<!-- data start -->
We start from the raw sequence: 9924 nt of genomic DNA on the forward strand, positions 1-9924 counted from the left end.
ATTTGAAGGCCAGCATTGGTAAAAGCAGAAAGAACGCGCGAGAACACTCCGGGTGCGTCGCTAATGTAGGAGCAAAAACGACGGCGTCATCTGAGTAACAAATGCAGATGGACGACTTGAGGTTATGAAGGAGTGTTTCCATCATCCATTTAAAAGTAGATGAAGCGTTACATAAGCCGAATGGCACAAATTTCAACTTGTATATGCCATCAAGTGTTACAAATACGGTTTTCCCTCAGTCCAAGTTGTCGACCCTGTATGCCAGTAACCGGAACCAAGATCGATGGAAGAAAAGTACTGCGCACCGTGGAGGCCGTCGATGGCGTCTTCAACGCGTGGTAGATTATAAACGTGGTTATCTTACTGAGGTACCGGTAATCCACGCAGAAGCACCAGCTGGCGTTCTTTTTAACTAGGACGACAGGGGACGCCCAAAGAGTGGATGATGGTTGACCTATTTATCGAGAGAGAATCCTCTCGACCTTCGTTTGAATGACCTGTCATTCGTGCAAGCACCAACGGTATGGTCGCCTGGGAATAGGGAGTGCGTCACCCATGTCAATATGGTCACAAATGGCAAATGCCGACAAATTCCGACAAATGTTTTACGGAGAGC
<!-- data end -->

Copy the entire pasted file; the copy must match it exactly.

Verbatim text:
We start from the raw sequence: 9924 nt of genomic DNA on the forward strand, positions 1-9924 counted from the left end.
ATTTGAAGGCCAGCATTGGTAAAAGCAGAAAGAACGCGCGAGAACACTCCGGGTGCGTCGCTAATGTAGGAGCAAAAACGACGGCGTCATCTGAGTAACAAATGCAGATGGACGACTTGAGGTTATGAAGGAGTGTTTCCATCATCCATTTAAAAGTAGATGAAGCGTTACATAAGCCGAATGGCACAAATTTCAACTTGTATATGCCATCAAGTGTTACAAATACGGTTTTCCCTCAGTCCAAGTTGTCGACCCTGTATGCCAGTAACCGGAACCAAGATCGATGGAAGAAAAGTACTGCGCACCGTGGAGGCCGTCGATGGCGTCTTCAACGCGTGGTAGATTATAAACGTGGTTATCTTACTGAGGTACCGGTAATCCACGCAGAAGCACCAGCTGGCGTTCTTTTTAACTAGGACGACAGGGGACGCCCAAAGAGTGGATGATGGTTGACCTATTTATCGAGAGAGAATCCTCTCGACCTTCGTTTGAATGACCTGTCATTCGTGCAAGCACCAACGGTATGGTCGCCTGGGAATAGGGAGTGCGTCACCCATGTCAATATGGTCACAAATGGCAAATGCCGACAAATTCCGACAAATGTTTTACGGAGAGC